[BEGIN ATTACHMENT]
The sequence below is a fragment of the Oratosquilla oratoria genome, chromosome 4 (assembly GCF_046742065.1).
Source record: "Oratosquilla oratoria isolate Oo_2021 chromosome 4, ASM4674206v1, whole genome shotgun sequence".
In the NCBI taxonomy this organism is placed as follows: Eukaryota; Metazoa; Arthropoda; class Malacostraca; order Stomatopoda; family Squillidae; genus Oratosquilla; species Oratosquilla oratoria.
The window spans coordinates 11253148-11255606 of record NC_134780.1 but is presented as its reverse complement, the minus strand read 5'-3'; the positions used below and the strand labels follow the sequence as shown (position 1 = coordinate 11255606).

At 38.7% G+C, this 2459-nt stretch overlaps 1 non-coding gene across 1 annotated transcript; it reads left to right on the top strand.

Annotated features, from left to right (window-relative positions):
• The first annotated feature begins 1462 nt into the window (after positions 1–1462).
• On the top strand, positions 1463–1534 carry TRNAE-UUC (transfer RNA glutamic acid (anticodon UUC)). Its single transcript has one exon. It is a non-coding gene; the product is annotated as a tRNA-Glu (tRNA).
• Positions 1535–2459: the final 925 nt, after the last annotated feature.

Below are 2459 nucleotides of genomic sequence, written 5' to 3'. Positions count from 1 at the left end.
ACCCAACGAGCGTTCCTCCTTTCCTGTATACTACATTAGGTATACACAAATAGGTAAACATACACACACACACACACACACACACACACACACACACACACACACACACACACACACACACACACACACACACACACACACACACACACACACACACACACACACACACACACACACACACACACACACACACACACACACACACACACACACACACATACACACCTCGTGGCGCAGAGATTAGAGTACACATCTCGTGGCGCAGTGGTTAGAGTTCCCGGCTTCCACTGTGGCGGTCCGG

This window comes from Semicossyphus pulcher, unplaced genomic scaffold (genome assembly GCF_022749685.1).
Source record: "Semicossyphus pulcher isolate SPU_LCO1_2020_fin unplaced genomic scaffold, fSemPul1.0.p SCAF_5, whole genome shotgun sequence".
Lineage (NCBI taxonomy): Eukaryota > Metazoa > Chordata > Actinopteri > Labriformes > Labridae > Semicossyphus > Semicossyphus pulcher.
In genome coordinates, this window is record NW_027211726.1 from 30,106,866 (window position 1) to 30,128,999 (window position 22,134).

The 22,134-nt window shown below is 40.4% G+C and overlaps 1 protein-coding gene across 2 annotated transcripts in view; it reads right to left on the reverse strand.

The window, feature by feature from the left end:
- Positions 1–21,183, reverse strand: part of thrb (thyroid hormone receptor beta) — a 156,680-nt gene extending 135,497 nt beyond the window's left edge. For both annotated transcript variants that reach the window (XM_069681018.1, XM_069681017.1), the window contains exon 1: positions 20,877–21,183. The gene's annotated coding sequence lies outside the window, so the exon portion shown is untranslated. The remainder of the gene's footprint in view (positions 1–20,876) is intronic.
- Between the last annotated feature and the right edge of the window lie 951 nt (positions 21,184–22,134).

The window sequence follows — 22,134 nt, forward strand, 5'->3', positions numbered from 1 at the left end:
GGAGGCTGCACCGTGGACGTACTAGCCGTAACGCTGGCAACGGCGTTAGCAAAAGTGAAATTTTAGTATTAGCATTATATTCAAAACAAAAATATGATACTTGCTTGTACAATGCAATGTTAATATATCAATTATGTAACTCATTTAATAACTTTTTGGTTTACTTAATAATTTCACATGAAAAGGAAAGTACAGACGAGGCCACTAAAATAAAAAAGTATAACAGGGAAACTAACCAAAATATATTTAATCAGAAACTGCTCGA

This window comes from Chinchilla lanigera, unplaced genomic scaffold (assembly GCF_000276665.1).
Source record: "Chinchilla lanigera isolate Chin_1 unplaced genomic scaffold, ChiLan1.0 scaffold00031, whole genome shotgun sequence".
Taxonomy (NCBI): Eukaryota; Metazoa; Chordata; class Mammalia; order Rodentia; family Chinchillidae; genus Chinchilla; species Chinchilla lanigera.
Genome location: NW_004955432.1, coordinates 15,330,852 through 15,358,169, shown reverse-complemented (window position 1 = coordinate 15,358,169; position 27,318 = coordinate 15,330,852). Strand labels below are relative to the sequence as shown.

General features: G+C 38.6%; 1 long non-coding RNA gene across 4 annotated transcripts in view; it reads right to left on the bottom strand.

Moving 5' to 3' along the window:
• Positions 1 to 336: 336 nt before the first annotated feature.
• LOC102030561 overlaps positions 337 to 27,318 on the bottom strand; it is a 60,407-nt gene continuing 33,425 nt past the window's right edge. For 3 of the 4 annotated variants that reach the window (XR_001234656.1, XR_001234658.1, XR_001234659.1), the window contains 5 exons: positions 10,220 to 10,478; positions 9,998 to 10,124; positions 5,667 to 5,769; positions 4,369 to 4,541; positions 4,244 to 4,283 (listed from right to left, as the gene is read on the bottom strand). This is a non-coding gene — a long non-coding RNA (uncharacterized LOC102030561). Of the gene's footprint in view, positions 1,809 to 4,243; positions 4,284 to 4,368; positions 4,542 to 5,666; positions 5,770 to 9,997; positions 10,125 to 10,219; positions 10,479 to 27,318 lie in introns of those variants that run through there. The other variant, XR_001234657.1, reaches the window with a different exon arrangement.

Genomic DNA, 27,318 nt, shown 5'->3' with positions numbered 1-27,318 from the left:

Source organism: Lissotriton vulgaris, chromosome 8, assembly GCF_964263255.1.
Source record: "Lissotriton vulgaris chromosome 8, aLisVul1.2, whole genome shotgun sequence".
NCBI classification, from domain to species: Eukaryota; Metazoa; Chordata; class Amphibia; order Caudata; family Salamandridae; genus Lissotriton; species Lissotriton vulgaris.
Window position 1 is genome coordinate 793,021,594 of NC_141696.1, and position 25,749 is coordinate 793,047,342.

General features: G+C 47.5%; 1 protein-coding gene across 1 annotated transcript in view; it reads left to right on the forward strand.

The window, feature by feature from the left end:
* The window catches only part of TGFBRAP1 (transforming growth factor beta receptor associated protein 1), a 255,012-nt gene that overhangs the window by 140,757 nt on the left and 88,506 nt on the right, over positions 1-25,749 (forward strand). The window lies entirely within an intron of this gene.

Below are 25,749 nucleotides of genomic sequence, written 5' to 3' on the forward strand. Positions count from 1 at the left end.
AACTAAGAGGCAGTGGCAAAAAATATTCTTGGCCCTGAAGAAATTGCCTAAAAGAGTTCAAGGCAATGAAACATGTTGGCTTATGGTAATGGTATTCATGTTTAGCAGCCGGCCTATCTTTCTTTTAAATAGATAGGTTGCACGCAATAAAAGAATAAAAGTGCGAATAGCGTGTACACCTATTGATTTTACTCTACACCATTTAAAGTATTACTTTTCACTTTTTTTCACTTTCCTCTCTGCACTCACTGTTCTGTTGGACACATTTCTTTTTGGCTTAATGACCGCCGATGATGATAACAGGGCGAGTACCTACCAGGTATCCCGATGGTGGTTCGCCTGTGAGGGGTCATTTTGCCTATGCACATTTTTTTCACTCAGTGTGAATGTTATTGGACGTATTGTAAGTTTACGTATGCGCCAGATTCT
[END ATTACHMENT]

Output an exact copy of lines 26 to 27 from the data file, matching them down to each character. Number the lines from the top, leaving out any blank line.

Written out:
General features: G+C 38.6%; 1 long non-coding RNA gene across 4 annotated transcripts in view; it reads right to left on the bottom strand.

Moving 5' to 3' along the window: